France 34 Scotland 21
Tries from captain Alastair Kellock, Kelly Brown and Sean Lamont were not enough for Scotland to claim a first RBS 6 Nations win in Paris as defending champions France triumphed at the Stade de France.
Les Bleus, who had lost three of their previous five Tests since securing the Grand Slam last March, quickly recovered their confidence following their 59-16 mauling by Australia last November to state their ambitions of retaining their title.
France crossed for tries through Maxime Medard, a penalty try, Imanol Harinordoquy and Damien Traille, with Morgan Parra kicking two conversions, Dimitri Yachvili two conversions and a penalty and Francois Trinh-Duc a drop goal.
The visitors were always chasing the game and Kellock and Brown’s close-range tries followed by Lamont’s late score – all converted by Dan Parks – were ultimately in vain as Scotland suffered defeat on the opening Six Nations weekend for the 11th time in 12 tournaments.
Scotland’s most recent win in Paris had come on the way to victory in the final Five Nations Championship in 1999 and since the inaugural Six Nations tournament in 2000, Scotland had won their opening game just once – their most recent defeat of France, at Murrayfield in 2006.
Again Scotland return home from the French capital empty handed, looking to reclaim the momentum in next weekend’s Test with Wales.
Exactly five years on from their last win over Les Bleus, when Kellock made his first Test start, Scotland were buoyed by victories over Ireland, Argentina (twice), world champions South Africa and Samoa in their last six Tests.
Kellock, who missed the autumn internationals following knee surgery, was one of three personnel changes – along with Nick De Luca and Max Evans – from the team which defeated Samoa.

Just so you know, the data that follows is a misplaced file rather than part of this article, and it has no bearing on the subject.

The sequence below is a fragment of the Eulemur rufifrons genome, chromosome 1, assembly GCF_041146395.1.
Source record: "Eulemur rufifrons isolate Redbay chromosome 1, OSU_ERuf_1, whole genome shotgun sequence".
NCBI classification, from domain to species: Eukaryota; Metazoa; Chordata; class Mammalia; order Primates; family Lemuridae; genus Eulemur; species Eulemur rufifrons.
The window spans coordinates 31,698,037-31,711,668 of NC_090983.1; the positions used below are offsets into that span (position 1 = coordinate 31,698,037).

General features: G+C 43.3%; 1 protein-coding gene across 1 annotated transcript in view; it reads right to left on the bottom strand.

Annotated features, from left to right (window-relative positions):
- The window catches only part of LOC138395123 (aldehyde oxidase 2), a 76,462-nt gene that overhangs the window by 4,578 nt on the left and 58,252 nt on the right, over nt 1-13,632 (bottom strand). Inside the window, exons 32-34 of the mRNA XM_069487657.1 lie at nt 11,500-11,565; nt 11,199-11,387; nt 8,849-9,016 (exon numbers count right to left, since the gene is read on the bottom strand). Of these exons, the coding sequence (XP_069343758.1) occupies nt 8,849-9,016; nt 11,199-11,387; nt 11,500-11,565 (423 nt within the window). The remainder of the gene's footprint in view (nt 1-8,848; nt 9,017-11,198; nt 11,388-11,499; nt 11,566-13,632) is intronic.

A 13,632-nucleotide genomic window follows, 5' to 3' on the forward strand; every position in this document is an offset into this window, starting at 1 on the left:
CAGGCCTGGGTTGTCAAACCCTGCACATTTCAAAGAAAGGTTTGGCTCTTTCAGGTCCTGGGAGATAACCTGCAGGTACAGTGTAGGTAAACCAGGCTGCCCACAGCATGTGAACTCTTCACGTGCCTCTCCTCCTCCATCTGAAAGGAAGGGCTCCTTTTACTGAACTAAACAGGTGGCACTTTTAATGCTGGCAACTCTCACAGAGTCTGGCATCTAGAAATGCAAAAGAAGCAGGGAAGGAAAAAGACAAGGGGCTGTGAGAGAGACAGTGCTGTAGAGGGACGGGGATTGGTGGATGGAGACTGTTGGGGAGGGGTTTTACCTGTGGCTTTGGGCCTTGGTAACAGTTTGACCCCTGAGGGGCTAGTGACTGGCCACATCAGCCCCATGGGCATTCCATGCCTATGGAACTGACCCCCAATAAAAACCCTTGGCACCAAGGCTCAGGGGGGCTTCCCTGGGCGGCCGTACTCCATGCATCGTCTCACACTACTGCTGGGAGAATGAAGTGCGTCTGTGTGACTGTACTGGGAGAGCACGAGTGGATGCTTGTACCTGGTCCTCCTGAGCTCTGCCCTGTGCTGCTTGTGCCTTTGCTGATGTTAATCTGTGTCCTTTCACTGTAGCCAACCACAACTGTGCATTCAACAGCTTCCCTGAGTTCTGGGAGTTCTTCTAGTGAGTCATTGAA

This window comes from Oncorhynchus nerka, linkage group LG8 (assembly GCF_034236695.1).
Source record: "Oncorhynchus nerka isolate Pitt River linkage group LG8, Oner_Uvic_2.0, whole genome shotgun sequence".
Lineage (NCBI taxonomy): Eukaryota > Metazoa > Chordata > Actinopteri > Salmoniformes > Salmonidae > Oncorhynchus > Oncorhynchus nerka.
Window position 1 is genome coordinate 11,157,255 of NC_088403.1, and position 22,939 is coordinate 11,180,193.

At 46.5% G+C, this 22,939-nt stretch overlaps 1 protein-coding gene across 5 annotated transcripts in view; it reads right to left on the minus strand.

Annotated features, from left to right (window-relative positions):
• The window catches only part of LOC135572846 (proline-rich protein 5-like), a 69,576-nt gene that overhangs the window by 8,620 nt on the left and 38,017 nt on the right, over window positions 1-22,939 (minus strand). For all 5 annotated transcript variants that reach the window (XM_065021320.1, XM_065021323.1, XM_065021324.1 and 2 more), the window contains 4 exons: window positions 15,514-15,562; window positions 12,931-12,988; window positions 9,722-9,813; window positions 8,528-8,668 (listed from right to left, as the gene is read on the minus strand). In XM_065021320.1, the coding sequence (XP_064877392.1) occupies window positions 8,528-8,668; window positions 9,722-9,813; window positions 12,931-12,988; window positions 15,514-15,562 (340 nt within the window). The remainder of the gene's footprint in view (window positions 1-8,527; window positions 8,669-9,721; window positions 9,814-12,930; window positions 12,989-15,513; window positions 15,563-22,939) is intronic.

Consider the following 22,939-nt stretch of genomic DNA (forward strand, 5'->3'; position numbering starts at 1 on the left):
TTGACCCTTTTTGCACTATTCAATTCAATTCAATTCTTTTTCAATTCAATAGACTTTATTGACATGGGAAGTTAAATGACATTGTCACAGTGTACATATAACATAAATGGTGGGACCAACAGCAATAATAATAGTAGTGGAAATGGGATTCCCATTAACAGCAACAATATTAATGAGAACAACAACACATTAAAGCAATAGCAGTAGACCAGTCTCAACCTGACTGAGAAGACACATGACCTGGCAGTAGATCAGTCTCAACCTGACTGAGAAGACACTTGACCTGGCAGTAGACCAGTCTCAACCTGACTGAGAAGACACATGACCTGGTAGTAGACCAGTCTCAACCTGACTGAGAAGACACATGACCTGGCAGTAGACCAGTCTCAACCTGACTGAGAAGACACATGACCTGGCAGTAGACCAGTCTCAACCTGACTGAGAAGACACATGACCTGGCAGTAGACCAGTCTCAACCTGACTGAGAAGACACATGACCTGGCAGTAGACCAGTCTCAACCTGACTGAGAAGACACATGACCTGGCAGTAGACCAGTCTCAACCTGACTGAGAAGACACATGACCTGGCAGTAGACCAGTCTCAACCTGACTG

Scotland had won twice in the French capital in 42 years prior to tonight’s match and knew the opening 20 minutes would be crucial.
Head coach Andy Robinson called for his men to go toe-to-toe with their hosts but the optimism garnered from recent results was soon extinguished, with France’s restored.
After three minutes De Luca was hit backwards in midfield and Thierry Dusautoir picked up the loose ball before feeding centre Aurelien Rougerie.
Rougerie kicked through and Medard sprinted outside Nikki Walker to win the race to touchdown. Parra converted.
Trinh-Duc added a simple drop goal from 15 metres after 10 minutes to leave the visitors trailing 10-0.
Scotland responded, taking the direct route. Richie Gray, Rory Lawson, Kellock and John Barclay made ground, the openside flanker caught three metres short.
However, from the resulting ruck, Kellock burrowed over, Parks converting to make it 10-7.
Scotland, though, were immediately back defending their own goal-line.
Referee Wayne Barnes penalised Scotland repeatedly at the scrum and, with tighthead prop Euan Murray under pressure from France loosehead Thomas Domingo, the hosts continually opted to reset and utilise their eight-man shove.
Number eight Harinordoquy again was dribbling forward with the ball at his feet as the Scotland scrum disintegrated once more, Barnes awarding a penalty try which Parra converted.
Scotland had a 10-point interval deficit to overhaul, with Mike Blair on for Lawson at scrum-half.
Parra dragged a long-range penalty wide as France missed the opportunity to stretch their lead.
Yachvili replaced Parra and prop Nicolas Mas came off for Luc Ducalcon, but France still had the impetus.
Blair kicked through after Scotland turned over the ball, but it merely allowed the hosts to run the ball back.
Trinh-Duc passed through his legs following a misplaced pass and Harinordoquy cut inside Gray and raced 40 metres in under the posts. Yachvili converted. It was Harinordoquy’s last act of the contest as Sebastien Chabal replaced him.
Scotland then applied pressure on the French line and were awarded a penalty for offside.
Scotland opted to run the ball and were rewarded as Brown found a gap to score wide on the right. Parks added the extras.
France, though, scythed through the Scotland defence once more, Trinh-Duc racing down the left before moving the ball infield with Damien Traille going in under the posts.
Yachvili converted to hand France a 16-point lead with 10 minutes remaining.
Sean Lamont, a replacement for De Luca, latched onto Joe Ansbro’s short ball to go in under the posts for Scotland.
Parks converted to make it a 10-point game with three minutes remaining but France again exerted forward pressure and won a penalty which Yachvili stroked over to seal the win.